Lifetime Sex Offender Registration California
In California, defendants are subject to mandatory lifetime sex offender registration when convicted of any offense listed in Penal Code section 290.
Failure to register as a sex offender constitutes a felony. Section 290.018 provides that "any person who is required to register under the Act based on a felony conviction or juvenile adjudication who willfully violates any requirement of the Act or who has a prior conviction or juvenile adjudication for the offense of failing to register under the Act and who subsequently and willfully violates any requirement of the Act is guilty of a felony and shall be punished by imprisonment in the state prison for 16 months, or two or three years."
In pertinent part, section 290 provides:
"(b) Every person described in subdivision (c), for the rest of his or her life while residing in California, or while attending school or working in California, as described in Sections 290.002 and 290.01, shall be required to register ... within five working days of coming into, or changing his or her residence within, any city, county, or city and county, or campus in which he or she temporarily resides, and shall be required to register thereafter in accordance with the Act.
"(c) the following persons shall be required to register:
"Any person who, since July 1, 1944, has been or is hereafter convicted in any court in this state or in any federal or military court of a violation of Section 187 committed in the perpetration, or an attempt to perpetrate, rape or any act punishable under Section 286, 288, 288a, or 289, Section 207 or 209 committed with intent to violate Section 261, 286, 288, 288a, or 289, Section 220, except assault to commit mayhem, Section 243.4, paragraph (1), (2), (3), (4), or (6) of subdivision (a) of Section 261, paragraph (1) of subdivision (a) of Section 262 involving the use of force or violence for which the person is sentenced to the state prison, Section 264.1, 266, or 266c, subdivision (b) of Section 266h, of subdivision (b) Section 266i, Section 266j, 267, 269, 285, 286, 288, 288a, 288.3, 288.4, 288.5, 288.7, 289, or 311.1, subdivision (b), (c), or (d) of Section 311.2, Section 311.3, 311.4, 311.10, 311.11, or 647.6, former Section 647a, subdivision (c) of Section 653f, subdivision 1 or 2 of Section 314, any offense involving lewd or lascivious conduct under Section 272, or any felony violation of Section 288.2; any statutory predecessor that includes all elements of one of the above-mentioned offenses; or any person who since that date has been or is hereafter convicted of the attempt or conspiracy to commit any of the above-mentioned offenses."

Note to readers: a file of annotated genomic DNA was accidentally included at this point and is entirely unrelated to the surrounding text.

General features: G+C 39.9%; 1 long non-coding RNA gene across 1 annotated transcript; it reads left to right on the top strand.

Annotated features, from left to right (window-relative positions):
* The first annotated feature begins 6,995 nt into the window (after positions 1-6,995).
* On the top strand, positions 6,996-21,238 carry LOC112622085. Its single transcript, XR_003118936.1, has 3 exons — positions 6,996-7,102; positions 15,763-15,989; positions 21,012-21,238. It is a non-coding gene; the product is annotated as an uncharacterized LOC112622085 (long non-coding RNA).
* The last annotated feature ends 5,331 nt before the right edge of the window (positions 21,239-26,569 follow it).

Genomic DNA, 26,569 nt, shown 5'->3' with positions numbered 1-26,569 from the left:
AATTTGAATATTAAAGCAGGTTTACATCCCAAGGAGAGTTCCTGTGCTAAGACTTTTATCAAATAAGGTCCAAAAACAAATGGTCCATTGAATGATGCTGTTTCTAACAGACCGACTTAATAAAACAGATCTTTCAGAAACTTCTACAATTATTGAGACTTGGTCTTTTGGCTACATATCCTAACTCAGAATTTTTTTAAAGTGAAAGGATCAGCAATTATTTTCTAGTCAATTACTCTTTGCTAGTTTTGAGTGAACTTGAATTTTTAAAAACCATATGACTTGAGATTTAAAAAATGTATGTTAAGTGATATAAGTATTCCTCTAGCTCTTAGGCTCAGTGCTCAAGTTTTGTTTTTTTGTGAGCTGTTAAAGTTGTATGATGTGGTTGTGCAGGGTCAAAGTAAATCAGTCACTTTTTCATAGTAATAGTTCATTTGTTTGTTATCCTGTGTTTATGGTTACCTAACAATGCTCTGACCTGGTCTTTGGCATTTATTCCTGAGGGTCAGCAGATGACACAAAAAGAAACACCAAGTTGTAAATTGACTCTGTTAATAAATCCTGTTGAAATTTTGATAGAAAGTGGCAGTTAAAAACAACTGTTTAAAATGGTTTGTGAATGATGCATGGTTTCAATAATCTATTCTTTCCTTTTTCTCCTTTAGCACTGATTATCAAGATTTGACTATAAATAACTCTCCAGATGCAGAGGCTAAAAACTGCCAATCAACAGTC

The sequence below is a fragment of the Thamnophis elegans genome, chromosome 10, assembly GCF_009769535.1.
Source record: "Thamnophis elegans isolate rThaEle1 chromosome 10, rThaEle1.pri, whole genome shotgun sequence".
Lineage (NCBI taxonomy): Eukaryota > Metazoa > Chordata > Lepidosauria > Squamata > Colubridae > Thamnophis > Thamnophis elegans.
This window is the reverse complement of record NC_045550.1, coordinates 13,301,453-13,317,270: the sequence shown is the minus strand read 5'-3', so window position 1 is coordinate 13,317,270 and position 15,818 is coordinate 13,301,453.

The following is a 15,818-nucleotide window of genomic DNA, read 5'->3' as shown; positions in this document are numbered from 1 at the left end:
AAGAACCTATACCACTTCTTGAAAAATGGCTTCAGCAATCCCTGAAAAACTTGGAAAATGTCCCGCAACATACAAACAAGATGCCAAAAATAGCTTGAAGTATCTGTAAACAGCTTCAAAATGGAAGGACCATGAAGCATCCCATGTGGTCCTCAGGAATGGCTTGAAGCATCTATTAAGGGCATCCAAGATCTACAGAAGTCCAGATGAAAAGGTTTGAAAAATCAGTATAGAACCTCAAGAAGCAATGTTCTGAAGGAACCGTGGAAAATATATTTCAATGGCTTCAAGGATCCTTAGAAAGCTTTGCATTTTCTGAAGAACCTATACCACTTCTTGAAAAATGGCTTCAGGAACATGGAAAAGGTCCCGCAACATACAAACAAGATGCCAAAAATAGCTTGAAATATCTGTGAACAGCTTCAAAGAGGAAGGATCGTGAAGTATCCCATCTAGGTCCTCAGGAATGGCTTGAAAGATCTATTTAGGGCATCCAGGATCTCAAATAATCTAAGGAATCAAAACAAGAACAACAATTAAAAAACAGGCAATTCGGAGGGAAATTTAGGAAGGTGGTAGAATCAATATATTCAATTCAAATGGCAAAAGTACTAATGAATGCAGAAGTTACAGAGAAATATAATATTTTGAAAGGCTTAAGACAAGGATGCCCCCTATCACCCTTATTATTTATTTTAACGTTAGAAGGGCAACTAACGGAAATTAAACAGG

Section 290 does not refer to the conduct underlying a conviction in determining who must register as a sex offender. Instead, subdivision (c) of the section predicates registration on conviction of specified Penal Code sections and "any statutory predecessor that includes all elements of one of the above-mentioned offenses ... ." Thus, "[a] critical element of section 290 is conviction of an enumerated sex offense ... ." (People v. Cajina (2005) 127 Cal.App.4th 929, 933.)
In determining whether a defendant has violated the registration requirement of section 290, the trier of fact may not elevate an otherwise nonqualifying prior conviction into one requiring registration by relying on evidence of conduct underlying the conviction. In the case of In re J.P. (2009) 170 Cal.App.4th 1292 [89 Cal.Rptr.3d 17], the Court of Appeal rejected the Attorney General's contention that the trial court should have considered the facts underlying the defendant's juvenile conviction of a nonforcible sex offense in determining whether the defendant was required to register as a sex offender. (Id. at pp. 1293, 1295, 1299.) the J.P. court examined and followed the reasoning of People v. Hofsheier (2006) 37 Cal.4th 1185 [39 Cal. Rptr. 3d 821, 129 P.3d 29] (Hofsheier) to conclude that the defendant was denied equal protection of law by being required to register as a sex offender for a violation of section 288a, subdivision (b)(1). (Hofsheier, at pp. 1293, 1295-1296.)
In relieving the defendant of the sex offender registration requirement, the J.P. court rejected the Attorney General's assertion that an examination of the facts underlying the offense would have allowed for a conviction of an offense for which registration would not have violated equal protection guarantees. (In re J.P., supra, 170 Cal.App.4th 1292, 1299.) As the J.P. court explained: "We are unconvinced by the People's proposed approach, which would require us to look beyond the statutory elements of the offense he admitted. While the Hofsheier decision discussed the factual scenarios that typically underlie the statutes it was considering, its equal protection analysis involved a comparison of 'persons convicted of oral copulation with minors and persons convicted of sexual intercourse with minors.' " (Id. at p. 1299.) "This approach jibes with the mandatory registration statutes themselves, which are triggered by certain convictions or juvenile adjudications, and not by the underlying conduct of those offenses per se. Section 290, which requires sex offender registration for adult offenders, applies to persons convicted of certain offenses (see 290, subd. (c)) ... ." (Id. at p. 1299.)